Of course, the problem with this strategy is that one by one, these examples are likely to fall to genuine scientific advance (examples include Behe’s favourites such as the bacterial flagellum and the vertebrate immune system spring to mind). A neat example of an approach to better understanding the evolution of protein complexes has just appeared as an Advance Online Publication at Nature (Finnigan et al (2012) Nature “Evolution of increased complexity in a molecular machine” doi:10.1038/nature10724). There’s also an accompanying News and Views article (Doolittle (2012) Nature “Evolutionary biology: A ratchet for protein complexity” doi:10.1038/nature10816). Continue reading “Evolution of protein complexes”
The British Humanist association reports that the Everyday Champions Church is returning to the Free Scool fray (Creationist Everyday Champions Church re-launch Free School bid as ‘Exemplar Academy’). Sort of, anyway. It turns out it’s the same people, without overt Church involvement. According to the BHA:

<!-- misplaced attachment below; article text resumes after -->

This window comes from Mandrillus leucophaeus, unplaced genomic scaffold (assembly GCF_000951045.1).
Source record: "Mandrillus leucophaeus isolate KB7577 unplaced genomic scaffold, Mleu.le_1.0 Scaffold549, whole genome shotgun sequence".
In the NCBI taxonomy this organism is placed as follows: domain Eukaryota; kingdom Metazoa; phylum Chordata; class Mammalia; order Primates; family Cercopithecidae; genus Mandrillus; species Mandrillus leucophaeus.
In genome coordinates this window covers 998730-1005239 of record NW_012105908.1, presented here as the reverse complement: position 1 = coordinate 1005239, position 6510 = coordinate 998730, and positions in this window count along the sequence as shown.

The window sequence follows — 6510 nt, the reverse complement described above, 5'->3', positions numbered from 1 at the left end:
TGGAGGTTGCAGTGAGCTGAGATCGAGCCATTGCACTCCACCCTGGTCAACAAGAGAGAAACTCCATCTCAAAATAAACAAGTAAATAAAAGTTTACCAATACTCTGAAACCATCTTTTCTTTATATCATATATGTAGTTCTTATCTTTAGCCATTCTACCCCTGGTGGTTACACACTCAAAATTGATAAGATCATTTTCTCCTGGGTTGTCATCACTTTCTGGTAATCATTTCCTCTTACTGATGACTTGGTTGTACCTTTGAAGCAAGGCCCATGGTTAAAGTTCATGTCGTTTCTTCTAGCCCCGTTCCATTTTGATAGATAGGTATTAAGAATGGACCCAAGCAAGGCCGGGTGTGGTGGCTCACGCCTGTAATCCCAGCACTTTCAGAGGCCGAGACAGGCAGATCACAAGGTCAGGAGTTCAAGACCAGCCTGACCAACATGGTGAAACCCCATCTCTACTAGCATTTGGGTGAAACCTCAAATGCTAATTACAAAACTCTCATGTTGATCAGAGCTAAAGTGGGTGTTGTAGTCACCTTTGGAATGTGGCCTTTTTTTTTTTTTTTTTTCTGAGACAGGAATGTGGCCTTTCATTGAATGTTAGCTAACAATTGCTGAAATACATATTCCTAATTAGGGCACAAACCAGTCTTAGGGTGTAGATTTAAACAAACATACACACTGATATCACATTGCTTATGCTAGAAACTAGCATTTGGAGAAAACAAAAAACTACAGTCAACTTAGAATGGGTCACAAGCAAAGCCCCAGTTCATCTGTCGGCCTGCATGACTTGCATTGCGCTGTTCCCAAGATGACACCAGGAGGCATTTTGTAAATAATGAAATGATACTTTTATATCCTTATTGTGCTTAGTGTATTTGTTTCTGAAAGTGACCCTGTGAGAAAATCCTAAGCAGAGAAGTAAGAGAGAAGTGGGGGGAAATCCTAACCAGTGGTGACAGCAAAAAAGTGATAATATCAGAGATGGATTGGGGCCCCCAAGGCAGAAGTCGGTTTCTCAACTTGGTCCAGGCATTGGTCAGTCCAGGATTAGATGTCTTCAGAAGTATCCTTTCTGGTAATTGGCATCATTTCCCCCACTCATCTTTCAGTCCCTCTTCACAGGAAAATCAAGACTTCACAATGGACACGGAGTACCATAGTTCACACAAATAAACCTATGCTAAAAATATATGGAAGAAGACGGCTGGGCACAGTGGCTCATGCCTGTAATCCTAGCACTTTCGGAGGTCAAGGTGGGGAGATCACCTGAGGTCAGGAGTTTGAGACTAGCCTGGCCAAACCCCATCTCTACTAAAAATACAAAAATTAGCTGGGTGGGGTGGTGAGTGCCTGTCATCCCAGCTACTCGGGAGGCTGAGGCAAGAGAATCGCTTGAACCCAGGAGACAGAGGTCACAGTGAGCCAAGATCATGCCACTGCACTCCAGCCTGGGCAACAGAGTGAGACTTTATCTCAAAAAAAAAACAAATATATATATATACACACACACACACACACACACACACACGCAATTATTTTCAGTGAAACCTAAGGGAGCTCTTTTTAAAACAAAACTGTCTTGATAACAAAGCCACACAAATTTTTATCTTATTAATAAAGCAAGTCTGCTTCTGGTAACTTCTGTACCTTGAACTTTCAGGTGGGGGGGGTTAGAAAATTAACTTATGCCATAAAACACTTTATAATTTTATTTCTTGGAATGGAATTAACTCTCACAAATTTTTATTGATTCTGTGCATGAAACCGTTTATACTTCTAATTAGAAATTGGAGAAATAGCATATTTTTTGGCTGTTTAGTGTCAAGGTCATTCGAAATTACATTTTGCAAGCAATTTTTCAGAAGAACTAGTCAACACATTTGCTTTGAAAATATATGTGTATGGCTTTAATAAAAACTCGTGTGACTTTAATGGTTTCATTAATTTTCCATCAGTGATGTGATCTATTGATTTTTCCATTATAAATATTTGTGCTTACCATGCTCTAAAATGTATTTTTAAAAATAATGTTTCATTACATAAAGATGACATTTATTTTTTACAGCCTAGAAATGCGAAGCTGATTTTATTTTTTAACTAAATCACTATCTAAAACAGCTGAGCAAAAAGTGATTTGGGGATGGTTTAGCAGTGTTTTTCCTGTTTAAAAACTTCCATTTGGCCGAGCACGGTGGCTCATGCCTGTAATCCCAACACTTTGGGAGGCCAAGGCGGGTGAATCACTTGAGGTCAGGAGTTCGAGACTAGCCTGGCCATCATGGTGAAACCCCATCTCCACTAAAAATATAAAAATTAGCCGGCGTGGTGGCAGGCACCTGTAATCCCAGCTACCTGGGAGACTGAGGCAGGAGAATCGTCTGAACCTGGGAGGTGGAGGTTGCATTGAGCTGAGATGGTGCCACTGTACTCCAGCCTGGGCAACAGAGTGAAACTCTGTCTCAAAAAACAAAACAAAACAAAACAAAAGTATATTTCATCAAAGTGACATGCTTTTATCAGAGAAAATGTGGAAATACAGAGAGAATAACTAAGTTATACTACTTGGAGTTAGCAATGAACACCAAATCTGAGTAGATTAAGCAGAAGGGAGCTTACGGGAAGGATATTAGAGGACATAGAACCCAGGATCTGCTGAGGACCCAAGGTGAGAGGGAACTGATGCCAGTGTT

Everyday Champions Academy was proposed and sponsored by Everyday Champions Church, a creationist church based in Newark. Following having their bid rejected, the team met with the Department for Education in an attempt to get the decision overturned, and their local MP, Patrick Mercer, met with Secretary of State for Education Michael Gove to attempt the same thing.
What the heck their MP is doing trying to go against Government policy on not teaching creation? Anyway, the people behind the bid are trying again.
The new Exemplar Academy is proposed by the same group of individuals from Everyday Champions Church as proposed the previous Free School, however the Church is no longer sponsoring the school, and the school will no longer be formally designated with a religious character. Instead, it will have a Christian ‘faith ethos’.
Sounds ominous to me. It’s worth visiting the BHA site for the full low-down. Of course this is just the tip of the iceberg when it comes to attempts by evangelicals and fundamentalists to drum their ridiculous creationist notions into children’s minds.